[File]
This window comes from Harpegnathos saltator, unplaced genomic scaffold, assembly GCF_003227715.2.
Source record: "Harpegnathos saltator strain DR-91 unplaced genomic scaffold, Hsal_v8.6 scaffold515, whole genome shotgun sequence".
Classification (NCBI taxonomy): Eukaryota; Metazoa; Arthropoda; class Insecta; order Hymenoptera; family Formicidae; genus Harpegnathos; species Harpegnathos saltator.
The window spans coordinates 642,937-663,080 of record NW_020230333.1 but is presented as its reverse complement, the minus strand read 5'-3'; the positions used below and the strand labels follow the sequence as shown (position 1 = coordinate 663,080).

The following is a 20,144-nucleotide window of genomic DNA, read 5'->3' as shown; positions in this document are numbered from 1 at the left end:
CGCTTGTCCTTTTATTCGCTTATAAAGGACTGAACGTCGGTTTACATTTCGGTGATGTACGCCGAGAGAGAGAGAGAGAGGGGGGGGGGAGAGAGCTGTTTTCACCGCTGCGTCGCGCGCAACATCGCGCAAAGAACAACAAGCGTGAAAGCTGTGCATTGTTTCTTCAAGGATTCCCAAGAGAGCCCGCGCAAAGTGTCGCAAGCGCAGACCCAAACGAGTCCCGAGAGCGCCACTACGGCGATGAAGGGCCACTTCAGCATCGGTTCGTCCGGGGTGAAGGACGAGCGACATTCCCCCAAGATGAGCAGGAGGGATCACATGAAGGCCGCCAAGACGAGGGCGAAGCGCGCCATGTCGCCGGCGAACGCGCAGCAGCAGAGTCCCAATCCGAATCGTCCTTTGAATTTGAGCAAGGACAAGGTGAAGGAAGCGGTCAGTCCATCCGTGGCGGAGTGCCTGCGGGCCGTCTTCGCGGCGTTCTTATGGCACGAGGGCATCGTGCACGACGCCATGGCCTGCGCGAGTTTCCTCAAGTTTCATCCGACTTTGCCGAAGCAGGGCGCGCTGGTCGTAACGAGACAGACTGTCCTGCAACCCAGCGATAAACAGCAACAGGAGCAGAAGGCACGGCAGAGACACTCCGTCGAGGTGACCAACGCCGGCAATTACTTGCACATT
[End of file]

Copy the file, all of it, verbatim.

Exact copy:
This window comes from Harpegnathos saltator, unplaced genomic scaffold, assembly GCF_003227715.2.
Source record: "Harpegnathos saltator strain DR-91 unplaced genomic scaffold, Hsal_v8.6 scaffold515, whole genome shotgun sequence".
Classification (NCBI taxonomy): Eukaryota; Metazoa; Arthropoda; class Insecta; order Hymenoptera; family Formicidae; genus Harpegnathos; species Harpegnathos saltator.
The window spans coordinates 642,937-663,080 of record NW_020230333.1 but is presented as its reverse complement, the minus strand read 5'-3'; the positions used below and the strand labels follow the sequence as shown (position 1 = coordinate 663,080).

The following is a 20,144-nucleotide window of genomic DNA, read 5'->3' as shown; positions in this document are numbered from 1 at the left end:
CGCTTGTCCTTTTATTCGCTTATAAAGGACTGAACGTCGGTTTACATTTCGGTGATGTACGCCGAGAGAGAGAGAGAGAGGGGGGGGGGAGAGAGCTGTTTTCACCGCTGCGTCGCGCGCAACATCGCGCAAAGAACAACAAGCGTGAAAGCTGTGCATTGTTTCTTCAAGGATTCCCAAGAGAGCCCGCGCAAAGTGTCGCAAGCGCAGACCCAAACGAGTCCCGAGAGCGCCACTACGGCGATGAAGGGCCACTTCAGCATCGGTTCGTCCGGGGTGAAGGACGAGCGACATTCCCCCAAGATGAGCAGGAGGGATCACATGAAGGCCGCCAAGACGAGGGCGAAGCGCGCCATGTCGCCGGCGAACGCGCAGCAGCAGAGTCCCAATCCGAATCGTCCTTTGAATTTGAGCAAGGACAAGGTGAAGGAAGCGGTCAGTCCATCCGTGGCGGAGTGCCTGCGGGCCGTCTTCGCGGCGTTCTTATGGCACGAGGGCATCGTGCACGACGCCATGGCCTGCGCGAGTTTCCTCAAGTTTCATCCGACTTTGCCGAAGCAGGGCGCGCTGGTCGTAACGAGACAGACTGTCCTGCAACCCAGCGATAAACAGCAACAGGAGCAGAAGGCACGGCAGAGACACTCCGTCGAGGTGACCAACGCCGGCAATTACTTGCACATT